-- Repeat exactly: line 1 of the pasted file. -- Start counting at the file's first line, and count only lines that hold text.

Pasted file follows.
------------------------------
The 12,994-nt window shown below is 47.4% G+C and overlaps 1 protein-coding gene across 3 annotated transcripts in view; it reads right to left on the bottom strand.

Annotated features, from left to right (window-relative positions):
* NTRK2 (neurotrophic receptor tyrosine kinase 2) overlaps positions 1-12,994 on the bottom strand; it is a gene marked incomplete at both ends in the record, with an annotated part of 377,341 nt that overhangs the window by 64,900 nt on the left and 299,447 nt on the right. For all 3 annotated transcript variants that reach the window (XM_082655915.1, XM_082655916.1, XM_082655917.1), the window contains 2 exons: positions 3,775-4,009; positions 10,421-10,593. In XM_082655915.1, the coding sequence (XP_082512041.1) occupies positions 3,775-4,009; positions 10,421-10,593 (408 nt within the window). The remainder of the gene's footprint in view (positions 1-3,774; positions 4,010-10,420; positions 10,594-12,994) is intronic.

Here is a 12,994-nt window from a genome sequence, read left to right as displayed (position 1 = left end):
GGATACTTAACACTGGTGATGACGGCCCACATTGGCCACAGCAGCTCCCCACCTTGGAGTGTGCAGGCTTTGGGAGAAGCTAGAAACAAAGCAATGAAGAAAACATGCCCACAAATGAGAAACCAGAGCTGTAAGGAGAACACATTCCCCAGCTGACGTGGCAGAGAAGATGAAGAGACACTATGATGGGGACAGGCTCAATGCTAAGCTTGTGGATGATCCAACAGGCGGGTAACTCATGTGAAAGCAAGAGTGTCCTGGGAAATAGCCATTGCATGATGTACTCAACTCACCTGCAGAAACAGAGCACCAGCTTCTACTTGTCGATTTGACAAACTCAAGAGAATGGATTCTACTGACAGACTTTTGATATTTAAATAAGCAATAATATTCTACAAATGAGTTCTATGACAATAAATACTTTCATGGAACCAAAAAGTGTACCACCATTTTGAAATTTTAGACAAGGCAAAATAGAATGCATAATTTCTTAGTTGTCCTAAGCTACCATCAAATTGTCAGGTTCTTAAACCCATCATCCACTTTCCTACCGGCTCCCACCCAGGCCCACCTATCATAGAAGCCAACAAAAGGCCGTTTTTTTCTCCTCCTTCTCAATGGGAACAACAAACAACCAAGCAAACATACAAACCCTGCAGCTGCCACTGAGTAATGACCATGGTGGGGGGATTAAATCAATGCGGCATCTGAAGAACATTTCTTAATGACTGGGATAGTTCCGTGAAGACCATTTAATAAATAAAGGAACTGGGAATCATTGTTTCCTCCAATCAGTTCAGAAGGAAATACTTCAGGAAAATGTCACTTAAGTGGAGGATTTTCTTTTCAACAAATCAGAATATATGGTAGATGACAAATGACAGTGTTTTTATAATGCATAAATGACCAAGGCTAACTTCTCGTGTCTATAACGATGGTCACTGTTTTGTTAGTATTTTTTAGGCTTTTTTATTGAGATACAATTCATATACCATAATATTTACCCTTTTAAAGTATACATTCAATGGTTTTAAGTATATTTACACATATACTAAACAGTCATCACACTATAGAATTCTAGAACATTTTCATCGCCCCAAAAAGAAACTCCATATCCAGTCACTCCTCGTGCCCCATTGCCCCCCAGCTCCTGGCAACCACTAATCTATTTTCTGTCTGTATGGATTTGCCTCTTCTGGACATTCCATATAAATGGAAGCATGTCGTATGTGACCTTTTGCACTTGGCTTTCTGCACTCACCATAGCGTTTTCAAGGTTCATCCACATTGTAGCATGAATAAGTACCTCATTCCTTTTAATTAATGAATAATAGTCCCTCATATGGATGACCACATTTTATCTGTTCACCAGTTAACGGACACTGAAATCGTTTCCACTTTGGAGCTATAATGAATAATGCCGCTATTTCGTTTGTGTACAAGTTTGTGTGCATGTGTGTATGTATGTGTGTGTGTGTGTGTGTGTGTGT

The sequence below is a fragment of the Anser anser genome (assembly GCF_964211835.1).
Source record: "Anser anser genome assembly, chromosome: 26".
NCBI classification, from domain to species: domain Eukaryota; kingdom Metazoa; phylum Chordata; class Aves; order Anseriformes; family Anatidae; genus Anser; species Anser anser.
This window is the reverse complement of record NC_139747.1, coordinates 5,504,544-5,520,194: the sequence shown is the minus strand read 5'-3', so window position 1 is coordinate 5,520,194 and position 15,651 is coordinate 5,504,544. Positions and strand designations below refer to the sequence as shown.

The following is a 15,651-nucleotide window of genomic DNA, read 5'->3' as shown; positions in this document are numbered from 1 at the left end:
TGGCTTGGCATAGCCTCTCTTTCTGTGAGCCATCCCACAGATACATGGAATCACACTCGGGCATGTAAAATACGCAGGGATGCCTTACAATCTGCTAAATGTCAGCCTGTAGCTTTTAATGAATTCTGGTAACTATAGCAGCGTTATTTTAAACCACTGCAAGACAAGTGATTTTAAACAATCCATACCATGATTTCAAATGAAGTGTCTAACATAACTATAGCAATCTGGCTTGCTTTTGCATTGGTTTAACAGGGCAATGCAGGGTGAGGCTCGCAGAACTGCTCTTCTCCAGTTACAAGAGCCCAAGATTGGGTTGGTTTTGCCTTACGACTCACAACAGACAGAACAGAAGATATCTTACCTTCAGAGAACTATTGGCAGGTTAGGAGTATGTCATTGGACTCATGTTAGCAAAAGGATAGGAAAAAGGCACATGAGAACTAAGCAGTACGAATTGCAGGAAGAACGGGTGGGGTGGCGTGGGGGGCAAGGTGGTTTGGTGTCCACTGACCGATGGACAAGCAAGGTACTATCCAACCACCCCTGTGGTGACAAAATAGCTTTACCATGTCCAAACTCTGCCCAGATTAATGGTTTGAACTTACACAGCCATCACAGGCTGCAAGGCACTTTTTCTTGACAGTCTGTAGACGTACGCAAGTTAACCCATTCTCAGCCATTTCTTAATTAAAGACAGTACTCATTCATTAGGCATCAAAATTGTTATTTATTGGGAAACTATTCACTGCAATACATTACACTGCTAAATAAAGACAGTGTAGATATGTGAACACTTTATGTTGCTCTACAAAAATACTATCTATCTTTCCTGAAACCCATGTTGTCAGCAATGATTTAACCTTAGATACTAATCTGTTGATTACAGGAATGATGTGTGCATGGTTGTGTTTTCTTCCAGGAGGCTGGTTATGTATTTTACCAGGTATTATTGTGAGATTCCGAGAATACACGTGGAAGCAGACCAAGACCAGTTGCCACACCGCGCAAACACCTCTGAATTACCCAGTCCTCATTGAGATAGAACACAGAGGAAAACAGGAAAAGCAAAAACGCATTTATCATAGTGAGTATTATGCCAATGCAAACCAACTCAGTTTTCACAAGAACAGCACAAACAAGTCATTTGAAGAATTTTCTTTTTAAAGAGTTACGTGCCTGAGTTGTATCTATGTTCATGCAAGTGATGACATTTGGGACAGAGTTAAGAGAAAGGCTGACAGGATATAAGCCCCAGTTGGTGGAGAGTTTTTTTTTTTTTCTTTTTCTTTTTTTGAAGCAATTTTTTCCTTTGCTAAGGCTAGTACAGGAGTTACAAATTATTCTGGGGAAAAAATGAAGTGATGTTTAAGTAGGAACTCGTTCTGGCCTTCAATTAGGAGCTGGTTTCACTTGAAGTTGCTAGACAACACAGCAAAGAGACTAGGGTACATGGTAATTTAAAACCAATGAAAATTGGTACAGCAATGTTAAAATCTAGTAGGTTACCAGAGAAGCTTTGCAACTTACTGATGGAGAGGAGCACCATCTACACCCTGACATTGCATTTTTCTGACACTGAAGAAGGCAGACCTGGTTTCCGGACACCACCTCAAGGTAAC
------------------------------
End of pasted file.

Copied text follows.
The 12,994-nt window shown below is 47.4% G+C and overlaps 1 protein-coding gene across 3 annotated transcripts in view; it reads right to left on the bottom strand.